AdWatch: Snyder claims 'comeback kid' moniker


Associated Press

Posted on February 3, 2014 at 3:06 PM

LANSING, Mich. (AP) — TITLE: "Comeback Kid."

LENGTH: 1 minute.

AIRING: On Fox TV affiliates in Michigan during Sunday's Super Bowl and later on cable TV and Internet; costs at least $500,000 to run during the game.

KEY IMAGES: Republican Gov. Rick Snyder's ad opens with him scuba diving up from under water and taking off his mask while a narrator says: "Some call him a nerd, but Michigan calls him the comeback kid."

Grimy images are shown of Detroit while the narrator says politicians pushed the state "to the bottom of the barrel." The "self-made nerd," now in a suit and tie and walking briskly, began making "long overdue, tough decisions for the right reasons."

More positive images of Michigan — the Grand Hotel, workers in manufacturing plants, kids swimming — are shown while Snyder is credited for cutting business taxes, adding 220,000 private-sector jobs and trying to make it easier for veterans to find jobs. The narrator says Michigan is No. 1 among states in recovering from the Great Recession, says education funding is up and — while the Capitol building in Lansing is pictured — a $1.5 billion budget deficit is gone.

A sunny, wide shot of downtown Detroit, including General Motors' headquarters, is shown before Snyder is shown again, turning and walking away.

"Michigan is coming back — because our governor loves budgets, ignores politics and brings us results," the narrator says. "Michigan's nerd is the comeback kid."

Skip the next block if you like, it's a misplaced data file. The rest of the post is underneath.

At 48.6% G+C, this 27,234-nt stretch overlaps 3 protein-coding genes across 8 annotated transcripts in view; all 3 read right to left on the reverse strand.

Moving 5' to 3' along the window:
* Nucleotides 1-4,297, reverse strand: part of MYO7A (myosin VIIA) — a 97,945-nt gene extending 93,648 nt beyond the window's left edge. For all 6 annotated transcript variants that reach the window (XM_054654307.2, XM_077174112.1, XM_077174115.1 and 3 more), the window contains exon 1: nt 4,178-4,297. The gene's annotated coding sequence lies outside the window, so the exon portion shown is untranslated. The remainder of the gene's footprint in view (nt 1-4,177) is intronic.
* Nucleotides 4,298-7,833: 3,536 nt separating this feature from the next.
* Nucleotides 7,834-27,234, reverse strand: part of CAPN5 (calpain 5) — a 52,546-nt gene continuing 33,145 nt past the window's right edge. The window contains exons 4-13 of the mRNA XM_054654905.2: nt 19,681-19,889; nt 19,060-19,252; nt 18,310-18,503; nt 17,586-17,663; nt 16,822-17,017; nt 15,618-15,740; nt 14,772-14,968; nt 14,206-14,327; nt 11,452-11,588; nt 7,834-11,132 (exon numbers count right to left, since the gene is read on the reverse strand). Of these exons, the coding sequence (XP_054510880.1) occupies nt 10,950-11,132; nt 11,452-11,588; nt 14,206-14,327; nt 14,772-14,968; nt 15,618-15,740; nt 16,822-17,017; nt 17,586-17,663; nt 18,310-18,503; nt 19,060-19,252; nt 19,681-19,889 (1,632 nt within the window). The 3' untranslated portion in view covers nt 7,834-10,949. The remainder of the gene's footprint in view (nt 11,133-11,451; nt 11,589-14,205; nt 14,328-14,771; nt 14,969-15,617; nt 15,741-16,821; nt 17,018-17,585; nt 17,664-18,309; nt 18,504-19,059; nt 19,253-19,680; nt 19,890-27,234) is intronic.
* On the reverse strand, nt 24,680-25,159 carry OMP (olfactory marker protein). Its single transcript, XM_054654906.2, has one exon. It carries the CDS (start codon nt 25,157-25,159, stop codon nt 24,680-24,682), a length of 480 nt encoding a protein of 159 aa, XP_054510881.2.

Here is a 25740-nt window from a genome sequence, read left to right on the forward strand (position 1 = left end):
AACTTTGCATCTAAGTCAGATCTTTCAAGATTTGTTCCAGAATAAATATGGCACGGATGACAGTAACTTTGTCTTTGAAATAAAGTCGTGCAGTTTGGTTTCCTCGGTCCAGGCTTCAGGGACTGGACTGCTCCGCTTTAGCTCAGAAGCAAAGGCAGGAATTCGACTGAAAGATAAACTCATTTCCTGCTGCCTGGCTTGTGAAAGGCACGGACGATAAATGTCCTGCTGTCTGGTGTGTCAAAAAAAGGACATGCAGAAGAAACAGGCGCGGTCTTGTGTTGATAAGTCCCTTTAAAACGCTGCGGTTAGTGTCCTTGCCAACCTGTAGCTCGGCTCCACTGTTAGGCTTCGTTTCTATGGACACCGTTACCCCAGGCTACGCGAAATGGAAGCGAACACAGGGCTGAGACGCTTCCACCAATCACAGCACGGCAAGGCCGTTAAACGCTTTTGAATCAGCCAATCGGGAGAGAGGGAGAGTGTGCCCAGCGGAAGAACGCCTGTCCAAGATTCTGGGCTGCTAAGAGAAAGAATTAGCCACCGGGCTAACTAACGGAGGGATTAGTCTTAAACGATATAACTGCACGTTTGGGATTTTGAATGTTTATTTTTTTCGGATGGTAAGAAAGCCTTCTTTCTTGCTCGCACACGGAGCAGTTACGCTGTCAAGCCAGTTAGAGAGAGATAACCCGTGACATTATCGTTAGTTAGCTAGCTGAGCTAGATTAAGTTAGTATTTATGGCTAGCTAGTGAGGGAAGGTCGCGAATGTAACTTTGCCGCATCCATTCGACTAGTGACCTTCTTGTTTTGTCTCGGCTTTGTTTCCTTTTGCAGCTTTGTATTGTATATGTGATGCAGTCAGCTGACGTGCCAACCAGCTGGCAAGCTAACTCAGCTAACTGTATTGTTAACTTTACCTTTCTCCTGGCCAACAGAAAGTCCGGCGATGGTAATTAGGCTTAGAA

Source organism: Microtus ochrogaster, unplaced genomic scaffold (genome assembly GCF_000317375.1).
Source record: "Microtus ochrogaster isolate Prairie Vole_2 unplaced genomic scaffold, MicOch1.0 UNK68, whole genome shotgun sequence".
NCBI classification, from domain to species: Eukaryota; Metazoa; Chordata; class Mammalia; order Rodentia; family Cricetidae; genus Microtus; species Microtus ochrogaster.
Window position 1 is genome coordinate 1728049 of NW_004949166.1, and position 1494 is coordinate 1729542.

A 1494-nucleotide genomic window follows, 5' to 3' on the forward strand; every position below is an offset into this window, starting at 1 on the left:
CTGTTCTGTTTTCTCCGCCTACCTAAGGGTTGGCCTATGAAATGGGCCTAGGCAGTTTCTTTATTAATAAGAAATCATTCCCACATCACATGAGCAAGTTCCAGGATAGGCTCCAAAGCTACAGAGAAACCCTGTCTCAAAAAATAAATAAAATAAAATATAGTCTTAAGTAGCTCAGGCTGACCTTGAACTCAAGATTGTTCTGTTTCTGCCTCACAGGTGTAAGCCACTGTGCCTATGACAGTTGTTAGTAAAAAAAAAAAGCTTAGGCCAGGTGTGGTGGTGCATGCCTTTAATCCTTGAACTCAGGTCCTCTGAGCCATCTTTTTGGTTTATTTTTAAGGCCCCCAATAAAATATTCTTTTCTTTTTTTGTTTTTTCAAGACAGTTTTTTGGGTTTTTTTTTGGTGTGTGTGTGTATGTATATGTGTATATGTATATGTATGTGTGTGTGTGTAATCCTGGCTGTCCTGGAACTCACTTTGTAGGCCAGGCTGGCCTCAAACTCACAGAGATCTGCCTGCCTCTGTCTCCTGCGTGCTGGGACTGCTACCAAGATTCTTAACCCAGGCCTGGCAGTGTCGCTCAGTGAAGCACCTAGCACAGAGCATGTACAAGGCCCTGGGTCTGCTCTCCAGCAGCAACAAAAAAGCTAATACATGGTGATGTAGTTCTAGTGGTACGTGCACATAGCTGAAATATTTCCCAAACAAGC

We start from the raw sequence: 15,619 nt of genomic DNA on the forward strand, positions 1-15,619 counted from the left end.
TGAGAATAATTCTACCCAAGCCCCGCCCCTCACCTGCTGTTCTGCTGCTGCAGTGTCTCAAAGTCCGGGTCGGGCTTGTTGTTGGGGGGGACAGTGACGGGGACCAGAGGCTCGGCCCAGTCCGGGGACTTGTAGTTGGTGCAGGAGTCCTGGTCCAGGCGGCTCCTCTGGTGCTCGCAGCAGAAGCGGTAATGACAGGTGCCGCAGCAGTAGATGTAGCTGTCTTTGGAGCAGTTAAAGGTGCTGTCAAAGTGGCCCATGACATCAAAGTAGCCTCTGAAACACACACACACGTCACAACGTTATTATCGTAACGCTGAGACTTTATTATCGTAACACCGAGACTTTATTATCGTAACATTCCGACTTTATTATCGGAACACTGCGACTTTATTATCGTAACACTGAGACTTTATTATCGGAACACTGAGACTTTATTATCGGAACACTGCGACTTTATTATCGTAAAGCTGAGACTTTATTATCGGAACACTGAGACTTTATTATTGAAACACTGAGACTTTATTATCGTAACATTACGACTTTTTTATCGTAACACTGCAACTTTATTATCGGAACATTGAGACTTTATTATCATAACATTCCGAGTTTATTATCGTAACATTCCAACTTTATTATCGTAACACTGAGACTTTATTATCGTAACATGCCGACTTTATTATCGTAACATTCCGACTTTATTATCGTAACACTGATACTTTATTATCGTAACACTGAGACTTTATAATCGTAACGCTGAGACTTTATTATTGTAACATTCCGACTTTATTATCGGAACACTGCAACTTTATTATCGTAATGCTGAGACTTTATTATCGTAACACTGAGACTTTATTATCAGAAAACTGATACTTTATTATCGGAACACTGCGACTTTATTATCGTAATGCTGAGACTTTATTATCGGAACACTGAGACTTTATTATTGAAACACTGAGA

ANALYSIS: Like with his first ad in the fall, Snyder's second — released as he officially kicks off his re-election bid — reminds of Michigan's troubles during the recession and its economic and fiscal recovery. About 12 seconds, or one-fifth, of the ad shows workers in manufacturing plants upon which the state's economy is so dependent.

Though it does not specify which difficult or overdue decisions he made, there is at least one hint on the tax and budget front. In taking credit for cutting "job-killing" taxes, though, Snyder does not mention that his big business tax cut in 2011 was offset with higher taxes on individuals through the elimination or reduction of credits or exemptions for pensioners, low-wage workers, children and homeowners. Democrats, including gubernatorial candidate Mark Schauer, are critical of that decision and are making it a top campaign issue. Snyder, who has defended the tax overhaul as fair, is expected to propose some relief for low- to moderate-income taxpayers in his budget plan this week.

The Detroit footage may remind some of Snyder's blessing to take the city into bankruptcy proceedings after decades of decline — a tough call — though the outcome there remains uncertain.

To combat Democrats' allegations that he cut education funding, Snyder's ad says it is up under his watch. That is true. The state's K-12 spending, not including federal cash, has increased every year of his term. Critics note a significant cut to schools' traditional per-pupil grant his first year and money for the classroom instead is going to retirement costs. Supporters say federal stimulus money that had propped up the budget went away when Snyder took office, and districts and teachers should be glad that unfunded pension liabilities are being addressed.

Snyder again is portrayed as a non-politician, a similar tack to his 2010 campaign when he was a political newcomer. To Democrats, however, the right-to-work law he signed was a highly political move to gut labor unions, as was the recent doubling of campaign-contribution limits before this election year.

The ad's emphasis on Michigan's "comeback" is a theme Snyder is likely to use throughout his campaign.


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